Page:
Say you want to write a funny caption for this cartoon, which was the subject of Caption Contest #447 in The New Yorker.
You write funny captions for uncaptioned cartoons the same way you’d write jokes about a Found Photo, which is an unaltered photo that wasn’t originally intended to be funny. Examples of Found Photos are the animal photos on the website I Can Has Cheezburger?…
…and the athletes’ headshots in the comedy piece “Superlatives” on The Tonight Show Starring Jimmy Fallon.
Follow these steps to write a funny caption for a cartoon, photo, or other picture:
A) Briefly describe the scene in the picture using its handles. The handles are the one or two most distinctive people or things in the picture and the action that those people or things are performing. This descriptive sentence will bridge the visual picture and a verbal punch line, i.e., the funny caption.
In the case of the New Yorker contest cartoon, the descriptive sentence would be something like, “A guy’s pets have psychotherapy.”
B) Use that descriptive sentence and the Punch Line Makers to create a funny caption. The Punch Line Makers are the six proven techniques for creating punch lines that I cover in my book Comedy Writing for Late-Night TV.
In the case of the New Yorker contest cartoon, the winning writer, Alonso Cisneros, apparently used Punch Line Maker #1: Link two associations of the topic. Here’s how he went about it.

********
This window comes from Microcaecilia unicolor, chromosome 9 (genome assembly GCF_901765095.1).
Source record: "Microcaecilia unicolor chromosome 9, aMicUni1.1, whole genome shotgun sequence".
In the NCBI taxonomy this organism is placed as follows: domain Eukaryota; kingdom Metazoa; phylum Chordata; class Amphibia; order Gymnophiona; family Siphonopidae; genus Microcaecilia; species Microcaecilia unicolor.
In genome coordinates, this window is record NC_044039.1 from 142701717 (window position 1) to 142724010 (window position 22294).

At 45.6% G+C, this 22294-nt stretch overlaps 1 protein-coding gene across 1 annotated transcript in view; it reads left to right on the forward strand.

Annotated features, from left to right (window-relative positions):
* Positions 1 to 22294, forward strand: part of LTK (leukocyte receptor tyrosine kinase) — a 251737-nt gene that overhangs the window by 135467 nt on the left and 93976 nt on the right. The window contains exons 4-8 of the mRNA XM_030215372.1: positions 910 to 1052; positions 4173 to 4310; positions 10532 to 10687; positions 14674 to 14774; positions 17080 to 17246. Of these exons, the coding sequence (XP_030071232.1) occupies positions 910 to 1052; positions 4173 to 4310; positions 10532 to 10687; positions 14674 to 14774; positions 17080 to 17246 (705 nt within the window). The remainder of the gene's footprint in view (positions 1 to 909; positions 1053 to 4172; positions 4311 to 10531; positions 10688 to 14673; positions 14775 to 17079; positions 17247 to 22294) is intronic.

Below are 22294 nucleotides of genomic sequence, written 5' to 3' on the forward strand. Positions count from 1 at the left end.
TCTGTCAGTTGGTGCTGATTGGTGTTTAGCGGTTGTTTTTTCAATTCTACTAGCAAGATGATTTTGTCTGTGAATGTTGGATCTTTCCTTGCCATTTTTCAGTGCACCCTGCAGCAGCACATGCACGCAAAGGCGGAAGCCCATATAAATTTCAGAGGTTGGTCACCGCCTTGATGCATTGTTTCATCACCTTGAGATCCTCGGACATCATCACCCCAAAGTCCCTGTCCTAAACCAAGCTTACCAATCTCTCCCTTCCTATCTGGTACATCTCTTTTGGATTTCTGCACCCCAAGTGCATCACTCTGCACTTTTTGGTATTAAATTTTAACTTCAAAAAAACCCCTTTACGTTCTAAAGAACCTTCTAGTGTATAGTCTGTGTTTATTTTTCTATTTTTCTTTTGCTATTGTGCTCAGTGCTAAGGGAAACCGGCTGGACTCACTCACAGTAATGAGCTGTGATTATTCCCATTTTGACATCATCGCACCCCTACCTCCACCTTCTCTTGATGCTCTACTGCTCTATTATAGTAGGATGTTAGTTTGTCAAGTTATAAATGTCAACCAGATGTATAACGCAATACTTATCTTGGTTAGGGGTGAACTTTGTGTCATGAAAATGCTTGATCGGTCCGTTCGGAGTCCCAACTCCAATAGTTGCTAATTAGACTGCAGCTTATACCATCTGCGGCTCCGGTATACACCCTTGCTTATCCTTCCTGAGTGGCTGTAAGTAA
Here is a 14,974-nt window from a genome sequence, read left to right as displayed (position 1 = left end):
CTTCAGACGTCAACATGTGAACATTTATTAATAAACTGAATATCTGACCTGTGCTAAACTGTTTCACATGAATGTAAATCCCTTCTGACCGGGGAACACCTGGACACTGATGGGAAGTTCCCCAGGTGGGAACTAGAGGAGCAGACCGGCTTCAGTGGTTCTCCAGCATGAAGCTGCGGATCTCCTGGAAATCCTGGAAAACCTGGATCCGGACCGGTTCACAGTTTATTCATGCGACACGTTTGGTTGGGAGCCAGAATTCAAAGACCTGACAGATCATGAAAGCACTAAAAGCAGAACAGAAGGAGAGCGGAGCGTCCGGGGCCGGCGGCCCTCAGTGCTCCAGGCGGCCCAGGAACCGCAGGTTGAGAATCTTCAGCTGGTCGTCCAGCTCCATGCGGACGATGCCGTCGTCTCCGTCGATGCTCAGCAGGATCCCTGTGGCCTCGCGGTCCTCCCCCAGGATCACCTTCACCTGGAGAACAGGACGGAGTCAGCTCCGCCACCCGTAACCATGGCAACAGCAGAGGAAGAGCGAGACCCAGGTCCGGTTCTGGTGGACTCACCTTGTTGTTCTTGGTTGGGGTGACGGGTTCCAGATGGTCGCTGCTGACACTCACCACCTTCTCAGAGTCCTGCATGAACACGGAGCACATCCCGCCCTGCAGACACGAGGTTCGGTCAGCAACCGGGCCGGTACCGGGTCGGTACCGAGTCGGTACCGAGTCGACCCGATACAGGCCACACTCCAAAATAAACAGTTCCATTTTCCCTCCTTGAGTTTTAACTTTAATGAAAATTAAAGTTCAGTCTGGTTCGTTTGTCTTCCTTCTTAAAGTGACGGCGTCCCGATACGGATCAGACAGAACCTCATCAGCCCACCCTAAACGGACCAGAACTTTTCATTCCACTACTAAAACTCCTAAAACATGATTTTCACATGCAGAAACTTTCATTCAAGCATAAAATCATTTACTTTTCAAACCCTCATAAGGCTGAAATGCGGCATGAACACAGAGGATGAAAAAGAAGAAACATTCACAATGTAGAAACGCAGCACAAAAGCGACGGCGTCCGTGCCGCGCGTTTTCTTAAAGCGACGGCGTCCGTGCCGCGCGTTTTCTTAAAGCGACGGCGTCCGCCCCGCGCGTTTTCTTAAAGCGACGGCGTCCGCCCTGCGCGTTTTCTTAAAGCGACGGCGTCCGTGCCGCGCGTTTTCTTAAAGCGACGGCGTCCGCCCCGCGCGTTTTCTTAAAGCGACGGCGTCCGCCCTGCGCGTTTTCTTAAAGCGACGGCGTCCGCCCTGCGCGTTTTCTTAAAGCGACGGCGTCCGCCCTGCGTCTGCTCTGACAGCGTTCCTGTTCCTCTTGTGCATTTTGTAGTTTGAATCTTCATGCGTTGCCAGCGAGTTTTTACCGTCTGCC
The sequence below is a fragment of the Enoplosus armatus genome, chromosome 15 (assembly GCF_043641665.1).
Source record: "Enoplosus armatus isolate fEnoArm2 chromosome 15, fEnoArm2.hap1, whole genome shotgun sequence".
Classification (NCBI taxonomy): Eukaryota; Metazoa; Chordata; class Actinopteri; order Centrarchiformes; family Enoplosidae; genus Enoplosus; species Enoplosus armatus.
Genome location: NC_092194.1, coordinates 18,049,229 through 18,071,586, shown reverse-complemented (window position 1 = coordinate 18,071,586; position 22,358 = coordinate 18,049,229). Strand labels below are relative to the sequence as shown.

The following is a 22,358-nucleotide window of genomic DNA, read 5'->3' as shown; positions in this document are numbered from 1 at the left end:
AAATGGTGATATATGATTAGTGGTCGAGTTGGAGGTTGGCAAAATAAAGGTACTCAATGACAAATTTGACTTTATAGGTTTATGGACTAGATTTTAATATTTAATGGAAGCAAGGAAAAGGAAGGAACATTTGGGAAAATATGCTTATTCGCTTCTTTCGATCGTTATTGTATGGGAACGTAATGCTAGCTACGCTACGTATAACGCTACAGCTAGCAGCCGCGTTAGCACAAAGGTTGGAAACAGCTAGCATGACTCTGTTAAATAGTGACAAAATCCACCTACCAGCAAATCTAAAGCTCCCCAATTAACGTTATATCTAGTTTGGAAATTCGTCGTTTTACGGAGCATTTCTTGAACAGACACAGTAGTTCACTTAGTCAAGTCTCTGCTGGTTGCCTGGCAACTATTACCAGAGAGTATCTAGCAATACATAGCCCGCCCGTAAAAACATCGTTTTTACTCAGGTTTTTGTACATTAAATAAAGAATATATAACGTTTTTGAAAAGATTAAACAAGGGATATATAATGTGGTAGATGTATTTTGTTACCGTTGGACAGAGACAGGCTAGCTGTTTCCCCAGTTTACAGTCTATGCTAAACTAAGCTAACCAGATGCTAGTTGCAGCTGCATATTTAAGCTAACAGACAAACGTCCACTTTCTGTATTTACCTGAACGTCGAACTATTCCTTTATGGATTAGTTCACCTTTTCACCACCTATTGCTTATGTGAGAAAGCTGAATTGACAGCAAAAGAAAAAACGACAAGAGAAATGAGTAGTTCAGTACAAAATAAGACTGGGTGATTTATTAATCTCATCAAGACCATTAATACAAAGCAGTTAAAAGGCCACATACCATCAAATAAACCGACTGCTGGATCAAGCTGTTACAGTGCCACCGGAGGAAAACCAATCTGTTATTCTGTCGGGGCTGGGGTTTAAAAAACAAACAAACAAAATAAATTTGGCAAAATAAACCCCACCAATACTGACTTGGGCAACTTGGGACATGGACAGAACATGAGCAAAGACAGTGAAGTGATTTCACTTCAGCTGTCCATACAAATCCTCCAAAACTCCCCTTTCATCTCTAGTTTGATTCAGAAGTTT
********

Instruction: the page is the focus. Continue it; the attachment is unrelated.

The topic—the descriptive sentence—is “A guy’s pets have psychotherapy.”
Brainstorming on the handle “pets” produces associations like “hair on the furniture,” “shelter animal,” “adoption,” “cat food,” “veterinarian,” “do tricks,” and “leash laws.”
Brainstorming on the handle “psychotherapy” yields associations like “depression,” “fifty-minute hour,” “my parents hate me,” “childhood trauma,” “I was adopted,” “couch,” and “Freud.”
At least one association, the one involving adoption, appears in similar form on both lists. Linking those two associations results in the winning caption:
“My pets found out they were adopted.”
C) Edit the caption using the Joke Maximizers. The Joke Maximizers are twelve tools for editing jokes to make them as funny as possible; I list them in my book. The writer of the winning caption used these Punch Line Makers:
Punch Line Maker #1: Shorten as much as possible. The caption doesn’t have any unnecessary words or syllables.
Punch Line Maker #2: End on the laugh trigger. The most surprising word in the caption—“adopted”—is at the very end.
Punch Line Maker #4: Make everything clear. Every word in the caption is simple. Not only that, the words “my pets” make it clear that the man on the couch is talking. That’s important because it’s not immediately clear from the drawing itself which human or animal is talking, if any.
For more tips on how to write Found Comedy, jokes, and other short-form comedy, get my book Comedy Writing for Late-Night TV.
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